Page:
Posted on 13 February 2010. Filed under: Week 651 | Tags: , , , , , , , , , , , , , , , , , , , , , , , , , , , , , , , , , , , , |

The Mirror, Vol. 14, No. 651

“Phnom Penh: A parliamentarian and high ranking official of the Cambodian People’s Party voiced his strong reaction by totally rejecting a report of the Committee for Free and Fair Elections (COMFREL) on Thursday 11 February 2010, and of an announcement by the Inter-Parliamentary Union (IPU) over the suspension of the immunity of Sam Rainsy Party parliamentarians.

“The parliamentarian from Prey Veng and chairperson of the Commission on Economy, Banking, and Audits of the National Assembly, Mr. Cheam Yeap, said that the Cambodian People’s Party won the through the [2008] elections as many as 90 seats, more than two thirds of the total of 123 seats. Under this situation, leaders of the Cambodian People’s Party do not commit any wrongdoings, because it could affect the confidence of citizens who are voters or party members.

“Mr. Cheam Yeap added that he would like to announce, instead, what the Permanent Committee of the National Assembly did, saying, ‘As a parliamentarian, what we did (suspended the immunity of Sam Rainsy Party’s parliamentarians) was based on the law. The suspension or the withdrawal of the immunity is not an important matter. We just put off their raincoats (the immunity) to let them get soaked like others, and to let the court question and work on them. The National Assembly has the obligation to obey the law. Though the immunity of parliamentarians from the Sam Rainsy Party was suspended, they can attend meetings and retain the necessary rights to vote on laws and to receive their salary like the other parliamentarians.’

“He went on to say that the reports of COMFREL and of the IPU, which criticized that the National Assembly’s records in this term are worse than in the previous terms, and that the suspension of the immunity of the Sam Rainsy Party parliamentarians was not done based on the law… claim unnecessary concerns which contrasts the reality. ‘As the National Assembly, we adhere to and implement the laws of Cambodia.’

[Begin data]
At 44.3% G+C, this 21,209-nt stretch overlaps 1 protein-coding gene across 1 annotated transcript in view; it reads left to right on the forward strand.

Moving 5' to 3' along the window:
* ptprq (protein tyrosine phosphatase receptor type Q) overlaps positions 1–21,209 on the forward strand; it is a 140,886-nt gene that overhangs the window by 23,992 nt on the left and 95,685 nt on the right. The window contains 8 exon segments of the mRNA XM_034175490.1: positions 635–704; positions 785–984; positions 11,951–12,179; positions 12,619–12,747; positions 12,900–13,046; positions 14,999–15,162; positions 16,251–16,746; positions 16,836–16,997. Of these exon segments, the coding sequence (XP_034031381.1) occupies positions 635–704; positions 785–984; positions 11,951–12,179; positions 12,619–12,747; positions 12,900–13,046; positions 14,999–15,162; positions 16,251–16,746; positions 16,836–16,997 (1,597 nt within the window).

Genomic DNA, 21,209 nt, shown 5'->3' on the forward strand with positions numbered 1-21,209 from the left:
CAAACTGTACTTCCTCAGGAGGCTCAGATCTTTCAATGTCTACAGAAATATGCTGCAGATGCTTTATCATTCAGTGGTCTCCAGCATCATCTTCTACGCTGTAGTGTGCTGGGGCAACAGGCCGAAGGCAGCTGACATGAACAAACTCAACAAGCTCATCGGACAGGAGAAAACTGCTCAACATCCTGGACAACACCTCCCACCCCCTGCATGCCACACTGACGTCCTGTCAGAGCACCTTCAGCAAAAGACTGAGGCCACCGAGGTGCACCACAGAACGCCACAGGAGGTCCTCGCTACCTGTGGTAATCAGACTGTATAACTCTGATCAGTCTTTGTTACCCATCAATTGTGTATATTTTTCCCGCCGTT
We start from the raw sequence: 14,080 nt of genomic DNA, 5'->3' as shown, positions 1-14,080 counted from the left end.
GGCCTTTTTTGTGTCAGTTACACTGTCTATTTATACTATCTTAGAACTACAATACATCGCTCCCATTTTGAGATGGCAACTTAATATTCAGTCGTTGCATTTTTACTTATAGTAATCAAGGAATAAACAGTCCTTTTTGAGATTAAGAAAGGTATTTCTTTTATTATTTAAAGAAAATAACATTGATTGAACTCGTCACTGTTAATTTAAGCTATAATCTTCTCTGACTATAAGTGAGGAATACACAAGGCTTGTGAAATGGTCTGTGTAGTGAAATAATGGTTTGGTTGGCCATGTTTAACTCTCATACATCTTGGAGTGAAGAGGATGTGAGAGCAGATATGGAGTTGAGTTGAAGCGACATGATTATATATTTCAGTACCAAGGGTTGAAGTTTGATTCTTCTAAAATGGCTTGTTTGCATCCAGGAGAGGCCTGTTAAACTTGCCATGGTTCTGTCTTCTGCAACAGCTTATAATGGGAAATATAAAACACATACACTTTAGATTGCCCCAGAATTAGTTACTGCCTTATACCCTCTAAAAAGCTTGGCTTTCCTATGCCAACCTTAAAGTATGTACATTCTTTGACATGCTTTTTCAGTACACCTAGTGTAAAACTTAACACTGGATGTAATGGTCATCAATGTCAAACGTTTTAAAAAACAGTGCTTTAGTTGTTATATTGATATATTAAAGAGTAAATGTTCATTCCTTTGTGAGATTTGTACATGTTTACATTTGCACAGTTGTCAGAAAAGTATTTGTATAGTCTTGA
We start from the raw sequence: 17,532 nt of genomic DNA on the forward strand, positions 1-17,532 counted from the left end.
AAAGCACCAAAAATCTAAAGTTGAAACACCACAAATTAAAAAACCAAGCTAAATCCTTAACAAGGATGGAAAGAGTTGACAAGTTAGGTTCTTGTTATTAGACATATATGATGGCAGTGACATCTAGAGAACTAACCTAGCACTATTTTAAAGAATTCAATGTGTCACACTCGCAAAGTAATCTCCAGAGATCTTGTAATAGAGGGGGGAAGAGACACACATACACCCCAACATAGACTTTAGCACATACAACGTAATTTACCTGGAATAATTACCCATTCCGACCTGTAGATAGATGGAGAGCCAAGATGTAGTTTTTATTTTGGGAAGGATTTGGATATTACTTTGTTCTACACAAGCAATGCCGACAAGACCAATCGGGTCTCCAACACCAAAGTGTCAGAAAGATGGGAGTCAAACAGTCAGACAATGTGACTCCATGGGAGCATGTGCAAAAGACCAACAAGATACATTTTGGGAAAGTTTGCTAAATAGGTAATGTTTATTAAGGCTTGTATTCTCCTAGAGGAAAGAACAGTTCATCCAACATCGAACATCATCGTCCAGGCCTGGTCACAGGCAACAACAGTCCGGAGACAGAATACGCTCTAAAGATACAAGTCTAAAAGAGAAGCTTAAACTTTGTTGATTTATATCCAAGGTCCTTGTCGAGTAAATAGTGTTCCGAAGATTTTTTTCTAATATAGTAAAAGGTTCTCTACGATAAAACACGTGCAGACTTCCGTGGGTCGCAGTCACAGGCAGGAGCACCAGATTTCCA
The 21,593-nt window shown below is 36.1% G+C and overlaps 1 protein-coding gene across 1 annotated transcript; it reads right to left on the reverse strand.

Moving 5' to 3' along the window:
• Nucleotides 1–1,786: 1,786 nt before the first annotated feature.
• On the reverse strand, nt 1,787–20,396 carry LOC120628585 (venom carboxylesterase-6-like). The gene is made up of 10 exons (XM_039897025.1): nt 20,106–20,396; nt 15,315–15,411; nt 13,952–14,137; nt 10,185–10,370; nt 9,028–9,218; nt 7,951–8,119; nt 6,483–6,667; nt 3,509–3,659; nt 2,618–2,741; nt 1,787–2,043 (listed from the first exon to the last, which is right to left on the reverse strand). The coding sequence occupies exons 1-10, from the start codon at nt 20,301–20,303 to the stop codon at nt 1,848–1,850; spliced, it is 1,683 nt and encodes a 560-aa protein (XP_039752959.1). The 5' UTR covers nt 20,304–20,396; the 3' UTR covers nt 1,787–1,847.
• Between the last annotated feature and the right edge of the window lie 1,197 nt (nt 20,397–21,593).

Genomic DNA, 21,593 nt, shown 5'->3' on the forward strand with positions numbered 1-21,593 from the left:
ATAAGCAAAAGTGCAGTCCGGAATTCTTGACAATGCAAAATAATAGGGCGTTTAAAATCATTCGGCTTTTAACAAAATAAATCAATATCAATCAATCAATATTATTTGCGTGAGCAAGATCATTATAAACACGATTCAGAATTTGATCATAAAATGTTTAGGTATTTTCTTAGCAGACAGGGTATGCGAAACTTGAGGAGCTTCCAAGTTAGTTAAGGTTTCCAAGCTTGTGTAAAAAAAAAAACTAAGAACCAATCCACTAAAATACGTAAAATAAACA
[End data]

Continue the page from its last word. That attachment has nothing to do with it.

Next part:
“Mr. Cheam Yeap stressed that both the government and the National Assembly are not worried, because what they have done complied with the Cambodian law.

“The reaction of the parliamentarian from the ruling Cambodian People’s Party was made a day after COMFREL had issued a report on 10 February 2010 which says that democracy in Cambodia is being affected, because the Cambodian People’s Party caused the freedom of expression and the discussions in the National Assembly to diminish. Also, criticism of the suspension of the immunity of the Sam Rainsy Party parliamentarians in three cases – of Mr. Sam Rainsy, of Ms. Mu Sochua, and of Mr. Ho Van – was easily made but was not based on the law.

“Meanwhile, the IPU criticized, on 10 February 2010, that the suspension of the immunity of the three Sam Rainsy Party parliamentarians did not go through careful discussions and reviews beforehand. The IPU added that it will put this issue on the agenda of the 122nd meeting in April and May 2010.

“Regarding the suspension of the immunity, [the Sam Rainsy Party parliamentarian] Mr Ho Van appealed to the president of the National Assembly to give him back his immunity, because the judgment of the Phnom Penh Municipal Court dated 2 February 2010 decided to lift the accusation against him, over his assumed defamation against 22 senior military officials, and it has been sent to the president of the National Assembly.

“Mr. Cheam Yeap said that the Permanent Committee of the National Assembly led by Samdech Heng Samrin will organize a meeting very soon to install the immunity back to Mr. Ho Van, after the National Assembly had received information about the judgment and his request earlier this week.” Rasmei Kampuchea, Vol.18, #5124, 12.2.2010

Newspapers Appearing on the Newsstand:
Friday, 12 February 2010

Deum Ampil, Vol.4, #412, 12-18.2.2010

  • A Son of General Chea Man [Region 4 military commander] Continues Wood Trading though the Prime Minister Had Warned Against It
  • 5,000 Grilled Pigs Are Needed during the Traditional Chinese New Year Festival [on 14 February 2010 in Cambodia]

Kampuchea Thmey, Vol.9, #2175, 12.2.2010

  • Cambodia Rejected a Siamese [Thai] Declaration that the Listing of the Preah Vihear Temple [as a world heritage site] Is Not Yet Finished [as Cambodia has not fully met the management plan for the temple as required by UNESCO]